How To Store Your Fly When You're Not Fishing
Apr 23, 2019
I've often said that most of the biggest aggravations in fly fishing don't have much to do with either the fish or that actual fishing.
They're usually peripheral issues that keep us from fishing and enjoying our time on the water. Perhaps the most common I've seen in my guiding career is how to keep your fly rod rigged up when you're between fishing spots. In fact, I know this is such a valuable tip because I hear at least weekly how this simple little thing makes life easier for people we guide.
Most fly rods have a hook keeper just above the rod grip that is intended for you to hook your fly into when you're not fishing. The big problem with this is that when you use the hook keeper the butt of your leader comes inside the rod tip. When you're ready to start fishing again the leader to fly line connection has a way of getting hung up in the rod tip. Like most small annoyances this isn't a big deal, but over time it can really start to rub you wrong! I'm not sure when I discovered a workaround for this problem, but I know it's a big deal because every guide I've ever fished with from the Rocky Mountains to the saltwater flats of Belize uses to the same method to keep their rods rigged between fishing spots.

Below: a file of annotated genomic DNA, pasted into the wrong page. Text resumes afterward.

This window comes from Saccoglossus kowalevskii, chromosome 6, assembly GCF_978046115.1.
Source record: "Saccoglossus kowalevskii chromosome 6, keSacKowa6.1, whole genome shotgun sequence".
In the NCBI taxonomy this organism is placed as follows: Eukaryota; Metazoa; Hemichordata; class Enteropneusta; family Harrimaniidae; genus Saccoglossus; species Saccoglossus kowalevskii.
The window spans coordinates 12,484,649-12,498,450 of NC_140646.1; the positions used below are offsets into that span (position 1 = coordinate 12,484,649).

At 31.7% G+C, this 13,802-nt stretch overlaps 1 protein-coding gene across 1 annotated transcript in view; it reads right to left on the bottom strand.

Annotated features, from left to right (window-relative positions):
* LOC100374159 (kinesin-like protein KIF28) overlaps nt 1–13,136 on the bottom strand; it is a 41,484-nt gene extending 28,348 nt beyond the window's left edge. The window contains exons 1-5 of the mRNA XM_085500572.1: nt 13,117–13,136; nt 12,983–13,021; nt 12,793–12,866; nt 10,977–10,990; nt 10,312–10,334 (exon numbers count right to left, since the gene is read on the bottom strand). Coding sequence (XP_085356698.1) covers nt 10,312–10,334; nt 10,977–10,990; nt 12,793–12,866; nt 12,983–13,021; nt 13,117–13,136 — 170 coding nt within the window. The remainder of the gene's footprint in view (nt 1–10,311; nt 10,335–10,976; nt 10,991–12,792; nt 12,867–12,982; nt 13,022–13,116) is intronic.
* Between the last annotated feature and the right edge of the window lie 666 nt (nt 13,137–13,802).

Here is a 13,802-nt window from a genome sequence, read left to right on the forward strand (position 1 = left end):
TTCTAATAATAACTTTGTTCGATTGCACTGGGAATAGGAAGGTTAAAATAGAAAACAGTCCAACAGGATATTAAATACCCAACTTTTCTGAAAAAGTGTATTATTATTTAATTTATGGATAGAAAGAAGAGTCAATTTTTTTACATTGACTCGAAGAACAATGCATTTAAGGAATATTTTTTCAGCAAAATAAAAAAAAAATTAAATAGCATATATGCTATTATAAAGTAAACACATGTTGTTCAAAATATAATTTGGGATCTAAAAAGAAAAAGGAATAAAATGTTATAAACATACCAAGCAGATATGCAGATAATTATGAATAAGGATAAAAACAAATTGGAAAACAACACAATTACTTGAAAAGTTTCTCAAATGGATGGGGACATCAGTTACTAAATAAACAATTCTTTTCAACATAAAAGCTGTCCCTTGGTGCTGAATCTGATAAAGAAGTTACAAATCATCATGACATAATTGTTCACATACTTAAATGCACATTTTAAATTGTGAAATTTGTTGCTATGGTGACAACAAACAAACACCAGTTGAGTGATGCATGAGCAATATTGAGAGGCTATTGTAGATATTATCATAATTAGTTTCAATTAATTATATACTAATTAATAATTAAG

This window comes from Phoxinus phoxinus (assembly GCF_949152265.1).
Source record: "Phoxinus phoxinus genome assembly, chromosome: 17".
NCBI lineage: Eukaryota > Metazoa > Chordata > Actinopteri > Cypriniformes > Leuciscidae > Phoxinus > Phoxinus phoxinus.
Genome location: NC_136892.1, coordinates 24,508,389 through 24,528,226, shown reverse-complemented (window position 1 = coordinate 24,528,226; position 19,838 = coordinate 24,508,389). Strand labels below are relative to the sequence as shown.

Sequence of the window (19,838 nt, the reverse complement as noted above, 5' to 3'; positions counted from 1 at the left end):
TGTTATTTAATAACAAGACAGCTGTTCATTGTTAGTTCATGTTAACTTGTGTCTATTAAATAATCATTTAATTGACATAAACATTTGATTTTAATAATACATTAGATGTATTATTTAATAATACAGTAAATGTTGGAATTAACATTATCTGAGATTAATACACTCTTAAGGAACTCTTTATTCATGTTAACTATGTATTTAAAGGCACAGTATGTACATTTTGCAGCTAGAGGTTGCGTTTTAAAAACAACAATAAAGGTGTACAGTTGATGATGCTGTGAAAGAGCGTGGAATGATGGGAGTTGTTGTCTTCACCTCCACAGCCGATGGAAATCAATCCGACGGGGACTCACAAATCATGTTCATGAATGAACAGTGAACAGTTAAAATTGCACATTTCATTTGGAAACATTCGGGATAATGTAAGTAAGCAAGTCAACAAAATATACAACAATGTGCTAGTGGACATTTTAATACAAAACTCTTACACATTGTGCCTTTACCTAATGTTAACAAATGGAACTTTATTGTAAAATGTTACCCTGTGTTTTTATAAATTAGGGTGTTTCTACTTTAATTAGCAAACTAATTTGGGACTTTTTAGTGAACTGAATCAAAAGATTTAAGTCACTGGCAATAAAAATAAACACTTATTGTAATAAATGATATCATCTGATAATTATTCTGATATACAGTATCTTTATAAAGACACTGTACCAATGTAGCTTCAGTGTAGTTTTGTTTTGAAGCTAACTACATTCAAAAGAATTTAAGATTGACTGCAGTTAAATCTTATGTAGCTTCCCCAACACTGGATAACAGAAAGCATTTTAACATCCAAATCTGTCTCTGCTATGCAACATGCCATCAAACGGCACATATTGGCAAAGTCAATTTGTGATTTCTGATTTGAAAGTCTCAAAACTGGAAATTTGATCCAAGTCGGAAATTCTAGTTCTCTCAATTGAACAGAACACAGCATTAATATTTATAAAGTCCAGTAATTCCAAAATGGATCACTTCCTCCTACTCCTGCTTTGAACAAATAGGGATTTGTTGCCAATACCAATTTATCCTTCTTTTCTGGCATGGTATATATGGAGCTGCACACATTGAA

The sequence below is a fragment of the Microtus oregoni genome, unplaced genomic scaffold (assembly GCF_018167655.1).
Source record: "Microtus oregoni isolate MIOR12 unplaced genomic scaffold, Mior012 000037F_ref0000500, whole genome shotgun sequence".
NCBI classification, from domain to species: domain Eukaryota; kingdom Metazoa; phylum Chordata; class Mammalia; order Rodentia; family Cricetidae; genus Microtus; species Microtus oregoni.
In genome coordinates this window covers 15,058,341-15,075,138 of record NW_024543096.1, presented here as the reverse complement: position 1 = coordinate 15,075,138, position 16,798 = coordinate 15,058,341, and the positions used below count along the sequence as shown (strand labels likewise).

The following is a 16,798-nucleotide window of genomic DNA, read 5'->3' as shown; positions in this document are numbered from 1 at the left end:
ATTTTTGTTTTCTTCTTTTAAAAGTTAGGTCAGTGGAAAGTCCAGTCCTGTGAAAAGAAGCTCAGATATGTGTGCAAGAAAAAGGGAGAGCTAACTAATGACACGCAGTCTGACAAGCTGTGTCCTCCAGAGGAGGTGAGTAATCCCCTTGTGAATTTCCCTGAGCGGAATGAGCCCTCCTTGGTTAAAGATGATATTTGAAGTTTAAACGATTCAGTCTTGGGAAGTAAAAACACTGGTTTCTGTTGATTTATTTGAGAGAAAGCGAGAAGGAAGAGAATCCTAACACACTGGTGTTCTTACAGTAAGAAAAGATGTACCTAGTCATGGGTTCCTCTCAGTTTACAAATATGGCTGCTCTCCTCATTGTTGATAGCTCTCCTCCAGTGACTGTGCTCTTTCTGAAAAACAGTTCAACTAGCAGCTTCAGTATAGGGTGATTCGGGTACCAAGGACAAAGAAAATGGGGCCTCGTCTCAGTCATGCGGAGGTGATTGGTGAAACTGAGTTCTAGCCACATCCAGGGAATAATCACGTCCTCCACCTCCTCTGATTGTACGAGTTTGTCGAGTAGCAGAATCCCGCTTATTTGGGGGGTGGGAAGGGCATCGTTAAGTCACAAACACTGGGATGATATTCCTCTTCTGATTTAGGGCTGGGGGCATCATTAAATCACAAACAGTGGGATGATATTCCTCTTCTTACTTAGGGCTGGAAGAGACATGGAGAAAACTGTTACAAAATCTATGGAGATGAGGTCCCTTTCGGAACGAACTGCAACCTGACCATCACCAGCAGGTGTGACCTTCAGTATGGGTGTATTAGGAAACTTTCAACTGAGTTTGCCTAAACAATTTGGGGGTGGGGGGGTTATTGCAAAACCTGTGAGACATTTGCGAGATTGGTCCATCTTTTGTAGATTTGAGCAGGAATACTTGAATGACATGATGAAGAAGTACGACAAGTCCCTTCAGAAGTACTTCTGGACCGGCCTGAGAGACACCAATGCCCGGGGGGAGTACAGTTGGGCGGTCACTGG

Simply hook the fly on a rod guide about halfway up the rod. It should be one that's within easy reach. After you've got the fly hooked in the guide take the leader around the neck of the reel and just reel up the slack. The end of your fly line should extend out of the rod tip and not snag up at all.
The second half of knowing this trick is de-rigging so you can fish. Most people want to unhook the fly first but that usually creates a minor tangle. Let's not do that since our goal is to reduce aggravation on the water! First of all strip a short length of line off of the reel. Next, pull the leader from the neck of the reel. Then last, after your line has been freed, unhook the fly and you're just about ready to start fishing.
This is a really simple means of getting more quality time on the water with less frustration.